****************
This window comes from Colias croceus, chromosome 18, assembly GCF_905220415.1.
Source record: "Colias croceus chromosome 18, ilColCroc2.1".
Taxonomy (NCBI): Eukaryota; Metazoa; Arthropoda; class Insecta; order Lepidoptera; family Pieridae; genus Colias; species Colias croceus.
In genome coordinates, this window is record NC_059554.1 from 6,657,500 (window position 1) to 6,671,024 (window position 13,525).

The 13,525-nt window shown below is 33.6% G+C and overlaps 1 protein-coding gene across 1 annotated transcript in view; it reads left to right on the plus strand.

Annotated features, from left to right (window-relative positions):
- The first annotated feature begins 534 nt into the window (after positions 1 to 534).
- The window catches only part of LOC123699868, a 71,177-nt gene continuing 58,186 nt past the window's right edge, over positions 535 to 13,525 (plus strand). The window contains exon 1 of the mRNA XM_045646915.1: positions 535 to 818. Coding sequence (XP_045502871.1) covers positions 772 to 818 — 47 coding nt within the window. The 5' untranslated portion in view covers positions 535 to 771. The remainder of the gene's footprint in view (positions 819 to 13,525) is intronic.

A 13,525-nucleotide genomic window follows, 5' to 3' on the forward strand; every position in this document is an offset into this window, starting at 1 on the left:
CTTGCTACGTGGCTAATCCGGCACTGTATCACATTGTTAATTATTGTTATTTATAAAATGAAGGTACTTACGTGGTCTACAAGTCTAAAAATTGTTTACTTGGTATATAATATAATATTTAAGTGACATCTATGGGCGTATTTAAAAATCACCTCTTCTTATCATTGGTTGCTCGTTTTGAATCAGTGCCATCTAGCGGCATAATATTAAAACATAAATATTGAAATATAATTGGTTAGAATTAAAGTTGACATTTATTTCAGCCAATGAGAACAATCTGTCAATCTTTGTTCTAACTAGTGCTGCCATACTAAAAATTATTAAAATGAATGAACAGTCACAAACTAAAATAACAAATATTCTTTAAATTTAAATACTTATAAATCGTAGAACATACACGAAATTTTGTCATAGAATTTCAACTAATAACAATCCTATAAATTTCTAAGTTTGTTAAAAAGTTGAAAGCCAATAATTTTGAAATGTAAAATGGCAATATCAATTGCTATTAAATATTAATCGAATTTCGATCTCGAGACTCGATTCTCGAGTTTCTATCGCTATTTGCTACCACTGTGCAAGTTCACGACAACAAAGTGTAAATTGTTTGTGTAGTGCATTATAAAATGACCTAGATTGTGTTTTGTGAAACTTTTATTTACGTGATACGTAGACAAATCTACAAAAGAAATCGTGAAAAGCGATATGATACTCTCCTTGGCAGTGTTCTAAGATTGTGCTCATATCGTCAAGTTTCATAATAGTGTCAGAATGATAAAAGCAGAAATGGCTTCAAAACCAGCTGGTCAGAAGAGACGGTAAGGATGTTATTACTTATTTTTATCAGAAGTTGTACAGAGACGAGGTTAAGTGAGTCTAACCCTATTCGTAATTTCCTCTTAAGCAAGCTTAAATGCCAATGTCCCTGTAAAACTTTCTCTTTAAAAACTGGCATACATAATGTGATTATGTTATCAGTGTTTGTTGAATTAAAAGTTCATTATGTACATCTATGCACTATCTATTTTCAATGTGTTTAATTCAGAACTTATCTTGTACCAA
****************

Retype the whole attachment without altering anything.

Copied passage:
This window comes from Colias croceus, chromosome 18, assembly GCF_905220415.1.
Source record: "Colias croceus chromosome 18, ilColCroc2.1".
Taxonomy (NCBI): Eukaryota; Metazoa; Arthropoda; class Insecta; order Lepidoptera; family Pieridae; genus Colias; species Colias croceus.
In genome coordinates, this window is record NC_059554.1 from 6,657,500 (window position 1) to 6,671,024 (window position 13,525).

The 13,525-nt window shown below is 33.6% G+C and overlaps 1 protein-coding gene across 1 annotated transcript in view; it reads left to right on the plus strand.

Annotated features, from left to right (window-relative positions):
- The first annotated feature begins 534 nt into the window (after positions 1 to 534).
- The window catches only part of LOC123699868, a 71,177-nt gene continuing 58,186 nt past the window's right edge, over positions 535 to 13,525 (plus strand). The window contains exon 1 of the mRNA XM_045646915.1: positions 535 to 818. Coding sequence (XP_045502871.1) covers positions 772 to 818 — 47 coding nt within the window. The 5' untranslated portion in view covers positions 535 to 771. The remainder of the gene's footprint in view (positions 819 to 13,525) is intronic.

A 13,525-nucleotide genomic window follows, 5' to 3' on the forward strand; every position in this document is an offset into this window, starting at 1 on the left:
CTTGCTACGTGGCTAATCCGGCACTGTATCACATTGTTAATTATTGTTATTTATAAAATGAAGGTACTTACGTGGTCTACAAGTCTAAAAATTGTTTACTTGGTATATAATATAATATTTAAGTGACATCTATGGGCGTATTTAAAAATCACCTCTTCTTATCATTGGTTGCTCGTTTTGAATCAGTGCCATCTAGCGGCATAATATTAAAACATAAATATTGAAATATAATTGGTTAGAATTAAAGTTGACATTTATTTCAGCCAATGAGAACAATCTGTCAATCTTTGTTCTAACTAGTGCTGCCATACTAAAAATTATTAAAATGAATGAACAGTCACAAACTAAAATAACAAATATTCTTTAAATTTAAATACTTATAAATCGTAGAACATACACGAAATTTTGTCATAGAATTTCAACTAATAACAATCCTATAAATTTCTAAGTTTGTTAAAAAGTTGAAAGCCAATAATTTTGAAATGTAAAATGGCAATATCAATTGCTATTAAATATTAATCGAATTTCGATCTCGAGACTCGATTCTCGAGTTTCTATCGCTATTTGCTACCACTGTGCAAGTTCACGACAACAAAGTGTAAATTGTTTGTGTAGTGCATTATAAAATGACCTAGATTGTGTTTTGTGAAACTTTTATTTACGTGATACGTAGACAAATCTACAAAAGAAATCGTGAAAAGCGATATGATACTCTCCTTGGCAGTGTTCTAAGATTGTGCTCATATCGTCAAGTTTCATAATAGTGTCAGAATGATAAAAGCAGAAATGGCTTCAAAACCAGCTGGTCAGAAGAGACGGTAAGGATGTTATTACTTATTTTTATCAGAAGTTGTACAGAGACGAGGTTAAGTGAGTCTAACCCTATTCGTAATTTCCTCTTAAGCAAGCTTAAATGCCAATGTCCCTGTAAAACTTTCTCTTTAAAAACTGGCATACATAATGTGATTATGTTATCAGTGTTTGTTGAATTAAAAGTTCATTATGTACATCTATGCACTATCTATTTTCAATGTGTTTAATTCAGAACTTATCTTGTACCAA